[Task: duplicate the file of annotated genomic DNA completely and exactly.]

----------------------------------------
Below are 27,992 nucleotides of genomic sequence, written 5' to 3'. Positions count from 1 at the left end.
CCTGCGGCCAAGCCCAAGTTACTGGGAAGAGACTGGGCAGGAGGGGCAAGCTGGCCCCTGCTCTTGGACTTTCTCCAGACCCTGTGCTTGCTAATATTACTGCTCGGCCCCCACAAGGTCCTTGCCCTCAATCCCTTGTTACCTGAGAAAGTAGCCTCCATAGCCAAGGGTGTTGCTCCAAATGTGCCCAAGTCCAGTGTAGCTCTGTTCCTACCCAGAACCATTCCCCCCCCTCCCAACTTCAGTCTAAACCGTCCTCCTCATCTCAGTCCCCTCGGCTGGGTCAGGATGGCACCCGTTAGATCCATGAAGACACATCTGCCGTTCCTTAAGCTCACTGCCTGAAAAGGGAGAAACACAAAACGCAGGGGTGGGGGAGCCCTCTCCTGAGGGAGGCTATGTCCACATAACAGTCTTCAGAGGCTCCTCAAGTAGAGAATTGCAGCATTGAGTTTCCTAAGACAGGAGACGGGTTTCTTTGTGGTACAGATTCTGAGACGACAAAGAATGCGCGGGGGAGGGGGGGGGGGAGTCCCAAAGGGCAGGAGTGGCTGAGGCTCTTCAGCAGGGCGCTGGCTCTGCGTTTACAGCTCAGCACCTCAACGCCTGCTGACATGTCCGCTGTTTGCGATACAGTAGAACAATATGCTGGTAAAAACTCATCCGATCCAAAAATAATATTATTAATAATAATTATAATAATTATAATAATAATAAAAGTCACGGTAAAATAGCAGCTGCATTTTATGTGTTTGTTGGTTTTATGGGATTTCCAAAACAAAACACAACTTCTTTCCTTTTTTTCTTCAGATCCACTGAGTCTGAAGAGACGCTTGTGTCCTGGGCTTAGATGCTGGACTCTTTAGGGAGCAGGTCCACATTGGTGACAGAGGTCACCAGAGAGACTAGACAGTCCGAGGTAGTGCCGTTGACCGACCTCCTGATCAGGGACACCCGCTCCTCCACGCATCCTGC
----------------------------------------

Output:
Below are 27,992 nucleotides of genomic sequence, written 5' to 3'. Positions count from 1 at the left end.
CCTGCGGCCAAGCCCAAGTTACTGGGAAGAGACTGGGCAGGAGGGGCAAGCTGGCCCCTGCTCTTGGACTTTCTCCAGACCCTGTGCTTGCTAATATTACTGCTCGGCCCCCACAAGGTCCTTGCCCTCAATCCCTTGTTACCTGAGAAAGTAGCCTCCATAGCCAAGGGTGTTGCTCCAAATGTGCCCAAGTCCAGTGTAGCTCTGTTCCTACCCAGAACCATTCCCCCCCCTCCCAACTTCAGTCTAAACCGTCCTCCTCATCTCAGTCCCCTCGGCTGGGTCAGGATGGCACCCGTTAGATCCATGAAGACACATCTGCCGTTCCTTAAGCTCACTGCCTGAAAAGGGAGAAACACAAAACGCAGGGGTGGGGGAGCCCTCTCCTGAGGGAGGCTATGTCCACATAACAGTCTTCAGAGGCTCCTCAAGTAGAGAATTGCAGCATTGAGTTTCCTAAGACAGGAGACGGGTTTCTTTGTGGTACAGATTCTGAGACGACAAAGAATGCGCGGGGGAGGGGGGGGGGGAGTCCCAAAGGGCAGGAGTGGCTGAGGCTCTTCAGCAGGGCGCTGGCTCTGCGTTTACAGCTCAGCACCTCAACGCCTGCTGACATGTCCGCTGTTTGCGATACAGTAGAACAATATGCTGGTAAAAACTCATCCGATCCAAAAATAATATTATTAATAATAATTATAATAATTATAATAATAATAAAAGTCACGGTAAAATAGCAGCTGCATTTTATGTGTTTGTTGGTTTTATGGGATTTCCAAAACAAAACACAACTTCTTTCCTTTTTTTCTTCAGATCCACTGAGTCTGAAGAGACGCTTGTGTCCTGGGCTTAGATGCTGGACTCTTTAGGGAGCAGGTCCACATTGGTGACAGAGGTCACCAGAGAGACTAGACAGTCCGAGGTAGTGCCGTTGACCGACCTCCTGATCAGGGACACCCGCTCCTCCACGCATCCTGC